Archive for Hard Case

Introduction to Lawrence Block

Posted in Lawrence Block with tags , , , , , , on September 3, 2011 by gustravis

My first impression of Lawrence Block wasn’t so good. He laid down a plot with an ending I could see coming a mile away. His detective Matthew Scudder was dense if I was five steps ahead of him. It was a book called A Time to Murder and Create: a good title, that’s why I picked it up.

So I gave up on Block for a while. But time wore me down on a second chance. This time I bought his first Scudder mystery, 8 Million Ways to Die: a better title. And from what I read for the first few chapters, a much better book. It was clean and fast. But then I got distracted.

Hard Case Crime covers are good for that, distracting attention. And the front of their reprint of The Girl with the Long Green Heart is no exception. I’m fifty pages into the paperback: I can feel the desperation, betrayal boiling under a clean surface ready to explode, the sucking sensation of an alright guy drawn into a mess he can’t get out of. So, I’m glad I gave Block a second and third try. Here’s a bit I just read that I liked very much.

You damn well have to know who’s working with you. When you’re all wrapped up in a big one you live a whole slew of lies all at once, and if you have a few people in it who are lying back and forth and conning each other as much as they’re conning the mooch, then you are looking for trouble and fairly certain of finding it. This doesn’t mean that good con men are inherently honest in their dealings among themselves. They aren’t. If they were honest, they woulnd’t have gone on the C to begin with. I expected Doug would lie to me, and I expected to lie to Doug, but not to the point where we’d be fouling each other up. If there were things I ought to know about him, I wanted to know them now.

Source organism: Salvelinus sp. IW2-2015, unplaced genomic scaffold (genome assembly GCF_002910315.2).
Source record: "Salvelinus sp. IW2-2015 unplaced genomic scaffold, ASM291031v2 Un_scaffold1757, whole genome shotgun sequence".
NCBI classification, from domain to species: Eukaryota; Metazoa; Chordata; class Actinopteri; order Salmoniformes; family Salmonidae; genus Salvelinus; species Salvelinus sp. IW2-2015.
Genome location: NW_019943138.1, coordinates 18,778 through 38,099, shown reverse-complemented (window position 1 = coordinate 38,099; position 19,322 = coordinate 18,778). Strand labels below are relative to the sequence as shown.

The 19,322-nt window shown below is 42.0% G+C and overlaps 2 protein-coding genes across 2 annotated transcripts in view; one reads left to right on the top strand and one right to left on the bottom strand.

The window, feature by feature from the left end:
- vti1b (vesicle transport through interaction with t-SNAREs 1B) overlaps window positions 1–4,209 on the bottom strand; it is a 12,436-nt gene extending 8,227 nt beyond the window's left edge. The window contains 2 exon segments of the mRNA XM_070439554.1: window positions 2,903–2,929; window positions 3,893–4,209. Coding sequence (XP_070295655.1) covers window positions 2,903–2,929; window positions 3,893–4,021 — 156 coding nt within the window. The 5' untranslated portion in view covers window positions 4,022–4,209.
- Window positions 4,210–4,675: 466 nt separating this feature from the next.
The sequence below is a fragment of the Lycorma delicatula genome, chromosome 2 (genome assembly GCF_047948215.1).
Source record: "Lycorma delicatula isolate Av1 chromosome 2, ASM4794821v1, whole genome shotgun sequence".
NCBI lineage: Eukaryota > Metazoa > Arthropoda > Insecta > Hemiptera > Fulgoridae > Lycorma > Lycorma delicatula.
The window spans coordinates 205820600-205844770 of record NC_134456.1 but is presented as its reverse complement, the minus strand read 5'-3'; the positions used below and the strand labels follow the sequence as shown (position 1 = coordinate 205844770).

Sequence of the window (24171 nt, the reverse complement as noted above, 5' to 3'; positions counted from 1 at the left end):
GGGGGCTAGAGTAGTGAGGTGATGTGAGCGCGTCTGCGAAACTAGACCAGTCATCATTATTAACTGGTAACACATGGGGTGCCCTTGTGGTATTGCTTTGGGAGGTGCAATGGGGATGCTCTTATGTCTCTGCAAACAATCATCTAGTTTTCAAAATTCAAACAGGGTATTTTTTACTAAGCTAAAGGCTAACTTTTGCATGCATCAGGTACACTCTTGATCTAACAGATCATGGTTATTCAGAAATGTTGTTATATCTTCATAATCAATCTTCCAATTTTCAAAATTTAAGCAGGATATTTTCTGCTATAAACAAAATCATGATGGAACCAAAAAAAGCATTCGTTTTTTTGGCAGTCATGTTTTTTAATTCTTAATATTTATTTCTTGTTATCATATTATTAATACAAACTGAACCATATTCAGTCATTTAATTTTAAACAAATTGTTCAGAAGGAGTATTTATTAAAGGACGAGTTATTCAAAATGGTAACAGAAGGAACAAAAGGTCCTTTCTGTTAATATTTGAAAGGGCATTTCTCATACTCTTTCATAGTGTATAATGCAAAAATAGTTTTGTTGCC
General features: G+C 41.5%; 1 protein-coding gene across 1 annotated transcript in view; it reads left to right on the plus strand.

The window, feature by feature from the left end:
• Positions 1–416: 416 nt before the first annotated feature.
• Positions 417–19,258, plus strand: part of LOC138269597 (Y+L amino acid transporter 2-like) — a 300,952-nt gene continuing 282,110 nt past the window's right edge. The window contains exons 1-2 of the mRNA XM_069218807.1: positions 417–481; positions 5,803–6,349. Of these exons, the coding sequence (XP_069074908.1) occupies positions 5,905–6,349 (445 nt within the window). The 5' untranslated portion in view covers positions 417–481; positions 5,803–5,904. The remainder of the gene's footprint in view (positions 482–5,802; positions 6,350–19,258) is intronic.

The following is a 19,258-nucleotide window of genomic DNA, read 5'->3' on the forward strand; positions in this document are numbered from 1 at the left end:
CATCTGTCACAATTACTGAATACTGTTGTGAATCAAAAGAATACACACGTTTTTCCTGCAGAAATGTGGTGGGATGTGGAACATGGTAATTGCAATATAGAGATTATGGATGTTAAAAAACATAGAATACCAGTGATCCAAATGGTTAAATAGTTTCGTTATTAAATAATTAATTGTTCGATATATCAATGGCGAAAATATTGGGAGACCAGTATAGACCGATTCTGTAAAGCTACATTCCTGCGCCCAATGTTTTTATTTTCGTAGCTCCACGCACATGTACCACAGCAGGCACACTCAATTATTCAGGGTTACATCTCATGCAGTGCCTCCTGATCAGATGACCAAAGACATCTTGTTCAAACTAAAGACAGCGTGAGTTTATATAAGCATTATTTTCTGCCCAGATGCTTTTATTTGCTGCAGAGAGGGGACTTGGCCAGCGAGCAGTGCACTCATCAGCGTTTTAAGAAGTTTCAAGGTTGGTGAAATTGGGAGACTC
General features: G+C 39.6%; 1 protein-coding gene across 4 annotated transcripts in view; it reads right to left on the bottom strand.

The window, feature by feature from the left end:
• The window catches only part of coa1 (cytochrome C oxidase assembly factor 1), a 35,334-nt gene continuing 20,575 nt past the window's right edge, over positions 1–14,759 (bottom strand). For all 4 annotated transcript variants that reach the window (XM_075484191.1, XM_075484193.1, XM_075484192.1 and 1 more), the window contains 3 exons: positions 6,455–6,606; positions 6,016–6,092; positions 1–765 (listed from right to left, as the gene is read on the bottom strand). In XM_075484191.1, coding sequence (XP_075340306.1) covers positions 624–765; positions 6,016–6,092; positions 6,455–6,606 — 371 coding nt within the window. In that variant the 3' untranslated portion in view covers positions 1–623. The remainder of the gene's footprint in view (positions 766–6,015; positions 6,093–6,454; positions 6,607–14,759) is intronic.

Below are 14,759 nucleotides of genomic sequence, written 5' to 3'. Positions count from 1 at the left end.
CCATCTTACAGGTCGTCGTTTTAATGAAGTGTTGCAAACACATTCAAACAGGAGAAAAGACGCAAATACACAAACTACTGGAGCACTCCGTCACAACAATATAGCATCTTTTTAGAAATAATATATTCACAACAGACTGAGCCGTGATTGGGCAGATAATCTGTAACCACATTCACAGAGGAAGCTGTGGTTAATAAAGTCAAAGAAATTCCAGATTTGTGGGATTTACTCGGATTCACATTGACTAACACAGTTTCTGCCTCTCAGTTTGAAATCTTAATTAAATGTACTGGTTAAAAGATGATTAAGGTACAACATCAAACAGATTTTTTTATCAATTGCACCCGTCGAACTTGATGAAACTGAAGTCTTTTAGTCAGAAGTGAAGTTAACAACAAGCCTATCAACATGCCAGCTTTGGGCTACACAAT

Travis Mills


David Goodis: The Wounded and the Slain

Posted in David Goodis with tags , , , , on May 27, 2010 by gustravis

David Goodis

He wrote for radio.  He wrote for Hollywood.  He shacked up in Philadelphia with his parents and schizo brother and explored the streets at night.  He died from injuries possibly received while resisting a robbery.

The Wounded and the Slain

The city is a perfect place for crime, for the unhealthy, the ones diseased in mind and spirit, for double-crosses and triple-crosses and shoot-outs and beautiful women made of nothing but meanness.  But the slums of a Third World island aren’t a bad setting either and that is where Goodis takes us in this novel, to the tourist havens in Jamaica, where nearby poverty and crime wait for night to sometimes snatch one of the guests away from their blissful fantasy lives.

Of course, his protagonist James Bevan wants to be taken–he craves escape from the spiral of alcoholism he’s thrown himself into, his marriage to a frigid confused woman, the pointlessness of his American life.  It is the slums, the death, the violence, the betrayal and ugliness of human kind, right in his face like the mud that chokes him when he falls in a ditch, drunk, and can’t get out, it is that ugliness that may spark the last breath of courage in his depraved body and soul.

There is something essential and fitting about a character in pulp/noir work that doesn’t want to live, that in fact wants to destroy themselves.  Charles Willeford nails this type in his novel Pick-Up and so does Goodis here, through a couple hundred pages of pain and suffering.

Hard Case, a publisher responsible for the fantastic revival of many authors, put the book out.  Most of Goodis’ work is still out of print.